Task force: Keep pro bono hours anonymous

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Every year, the attorneys in the southern Indiana counties that comprise the state’s Pro Bono District 10 receive a survey asking how much legal help they have volunteered.

Diane Walker, District 10 coordinator, described the survey as unscientific and the response as hit and miss, but the goal is to get an idea of how many hours attorneys are working pro bono.

One remarkable trend the survey has spotlighted is the amount of pro bono work being done under the radar. The cases are self-generated, perhaps by an individual walking into the attorney’s office and asking for help, and are not being given to the attorneys by a legal aid agency.

“I think there’s a lot of underreporting,” Walker said of the survey. “I can’t put a number to it, but every year we get people who I didn’t know were doing pro bono.”

Dickson Dickson

The Indiana Supreme Court is considering a proposal that would likely put more light on underreporting and enable the state to get a better idea of how many hours attorneys across the state are giving to pro bono work. Indiana Chief Justice Brent Dickson is promoting the mandate as a way to incentivize lawyers to represent individuals who need help but cannot afford it.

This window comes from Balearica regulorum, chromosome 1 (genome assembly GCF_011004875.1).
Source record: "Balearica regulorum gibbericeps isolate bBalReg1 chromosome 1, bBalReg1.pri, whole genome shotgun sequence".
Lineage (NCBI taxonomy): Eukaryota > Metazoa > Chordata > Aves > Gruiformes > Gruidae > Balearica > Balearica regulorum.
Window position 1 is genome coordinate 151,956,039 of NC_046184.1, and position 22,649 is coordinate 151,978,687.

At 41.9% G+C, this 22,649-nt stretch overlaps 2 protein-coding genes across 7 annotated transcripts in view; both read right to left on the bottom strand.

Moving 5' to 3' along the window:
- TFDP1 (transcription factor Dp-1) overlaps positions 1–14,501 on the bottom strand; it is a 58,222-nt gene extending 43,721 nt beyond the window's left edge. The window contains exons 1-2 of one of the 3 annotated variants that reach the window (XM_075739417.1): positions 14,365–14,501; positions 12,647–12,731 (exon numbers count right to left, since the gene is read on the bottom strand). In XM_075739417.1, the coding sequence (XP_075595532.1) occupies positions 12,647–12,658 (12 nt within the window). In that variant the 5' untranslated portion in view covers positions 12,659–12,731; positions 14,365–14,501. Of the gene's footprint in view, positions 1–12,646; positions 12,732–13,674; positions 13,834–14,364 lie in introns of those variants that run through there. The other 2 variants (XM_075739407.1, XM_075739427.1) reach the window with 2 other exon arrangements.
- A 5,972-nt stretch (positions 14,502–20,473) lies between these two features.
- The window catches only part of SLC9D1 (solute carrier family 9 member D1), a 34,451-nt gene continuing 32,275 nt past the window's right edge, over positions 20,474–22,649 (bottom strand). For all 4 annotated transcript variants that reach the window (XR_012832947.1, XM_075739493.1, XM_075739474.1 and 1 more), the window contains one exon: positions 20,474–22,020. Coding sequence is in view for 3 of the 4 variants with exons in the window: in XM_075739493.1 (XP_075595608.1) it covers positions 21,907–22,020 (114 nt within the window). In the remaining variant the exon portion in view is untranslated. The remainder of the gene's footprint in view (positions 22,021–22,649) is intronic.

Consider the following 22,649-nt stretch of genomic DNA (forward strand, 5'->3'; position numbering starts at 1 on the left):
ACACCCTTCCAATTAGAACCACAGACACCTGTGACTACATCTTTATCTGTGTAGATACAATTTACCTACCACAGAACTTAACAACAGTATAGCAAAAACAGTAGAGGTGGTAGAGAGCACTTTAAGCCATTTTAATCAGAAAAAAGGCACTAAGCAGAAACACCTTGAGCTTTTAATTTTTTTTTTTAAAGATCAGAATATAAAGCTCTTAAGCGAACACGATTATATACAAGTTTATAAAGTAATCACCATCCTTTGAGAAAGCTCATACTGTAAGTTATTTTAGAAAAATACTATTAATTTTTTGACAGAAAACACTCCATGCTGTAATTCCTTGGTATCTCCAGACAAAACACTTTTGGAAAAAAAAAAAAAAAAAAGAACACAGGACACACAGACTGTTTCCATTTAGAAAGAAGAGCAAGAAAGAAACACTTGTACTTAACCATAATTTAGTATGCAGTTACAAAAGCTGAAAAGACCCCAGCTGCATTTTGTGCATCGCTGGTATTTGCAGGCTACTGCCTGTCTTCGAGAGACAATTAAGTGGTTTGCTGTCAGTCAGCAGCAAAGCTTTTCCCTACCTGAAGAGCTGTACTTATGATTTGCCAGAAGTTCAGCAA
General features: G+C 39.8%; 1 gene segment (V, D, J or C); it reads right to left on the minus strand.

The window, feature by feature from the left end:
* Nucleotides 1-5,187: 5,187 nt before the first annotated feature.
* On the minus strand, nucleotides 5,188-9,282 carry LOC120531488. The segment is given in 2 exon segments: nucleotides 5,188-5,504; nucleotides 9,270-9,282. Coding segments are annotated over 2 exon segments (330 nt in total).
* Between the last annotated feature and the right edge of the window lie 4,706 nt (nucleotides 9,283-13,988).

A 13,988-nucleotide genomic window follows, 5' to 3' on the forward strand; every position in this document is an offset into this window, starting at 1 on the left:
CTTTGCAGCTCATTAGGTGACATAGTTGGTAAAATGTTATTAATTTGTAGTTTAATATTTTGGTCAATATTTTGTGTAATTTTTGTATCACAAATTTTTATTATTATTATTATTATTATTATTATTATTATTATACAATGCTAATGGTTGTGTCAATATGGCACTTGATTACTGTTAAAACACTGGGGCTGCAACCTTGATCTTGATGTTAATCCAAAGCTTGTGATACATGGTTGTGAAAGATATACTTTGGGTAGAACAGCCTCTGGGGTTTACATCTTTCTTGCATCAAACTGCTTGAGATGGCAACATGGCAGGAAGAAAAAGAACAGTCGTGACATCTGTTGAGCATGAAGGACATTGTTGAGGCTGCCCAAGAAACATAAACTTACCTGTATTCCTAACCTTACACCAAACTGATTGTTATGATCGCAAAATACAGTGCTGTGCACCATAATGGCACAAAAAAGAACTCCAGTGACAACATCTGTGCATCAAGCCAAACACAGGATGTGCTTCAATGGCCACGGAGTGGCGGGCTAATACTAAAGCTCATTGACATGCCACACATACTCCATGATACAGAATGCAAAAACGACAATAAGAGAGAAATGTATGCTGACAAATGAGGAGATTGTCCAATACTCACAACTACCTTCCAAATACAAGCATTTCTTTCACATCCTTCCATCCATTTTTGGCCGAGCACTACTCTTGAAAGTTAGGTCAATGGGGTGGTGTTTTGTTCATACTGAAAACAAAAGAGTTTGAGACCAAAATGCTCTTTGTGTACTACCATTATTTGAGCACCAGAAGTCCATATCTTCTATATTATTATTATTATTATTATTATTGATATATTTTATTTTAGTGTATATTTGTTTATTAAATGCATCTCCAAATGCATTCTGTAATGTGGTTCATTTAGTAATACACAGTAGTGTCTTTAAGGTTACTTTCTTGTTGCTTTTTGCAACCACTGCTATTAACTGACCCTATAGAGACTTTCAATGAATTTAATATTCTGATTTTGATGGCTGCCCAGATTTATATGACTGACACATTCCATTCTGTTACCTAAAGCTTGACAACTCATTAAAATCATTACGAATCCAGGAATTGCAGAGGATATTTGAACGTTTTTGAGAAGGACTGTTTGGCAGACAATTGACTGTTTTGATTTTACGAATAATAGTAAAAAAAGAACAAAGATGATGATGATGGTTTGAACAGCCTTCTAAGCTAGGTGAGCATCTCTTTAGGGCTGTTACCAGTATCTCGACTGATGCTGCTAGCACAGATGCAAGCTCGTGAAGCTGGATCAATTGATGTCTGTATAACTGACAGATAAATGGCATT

The initiative would require Indiana attorneys to annually report the number of hours of free legal service they provided in a given year. Attorneys who did not donate time to pro bono work would be obligated to report zero hours.

Some in the legal community have pushed back against the proposal. They are concerned about potential ramifications if the hours are made publicly available. Others are worried that mandatory reporting will eventually lead to a mandate to do pro bono work.

Still, the Indiana State Bar Association’s House of Delegates gave a thumbs-up to the proposal at its meeting in October 2013. Then-ISBA President Dan Vinovich called the initiative “a noble vision.”

A task force formed by the Pro Bono Commission at the request of the Supreme Court made recommendations on how to implement mandatory reporting and submitted its report to the Supreme Court. The group was led by Indiana Tax Judge Martha Blood Wentworth.

wentworth-martha-2014mug Wentworth

“We are very proud of our work,” Wentworth said of the task force. “This has been a very active and thoughtful group.”

The committee looked at whether continuing legal education credit should be given for pro bono legal service; how the hours would be disclosed publicly; what constitutes pro bono work; what would be contained in the new reporting provision in the Indiana Rules of Professional Conduct; and the method for reporting hours.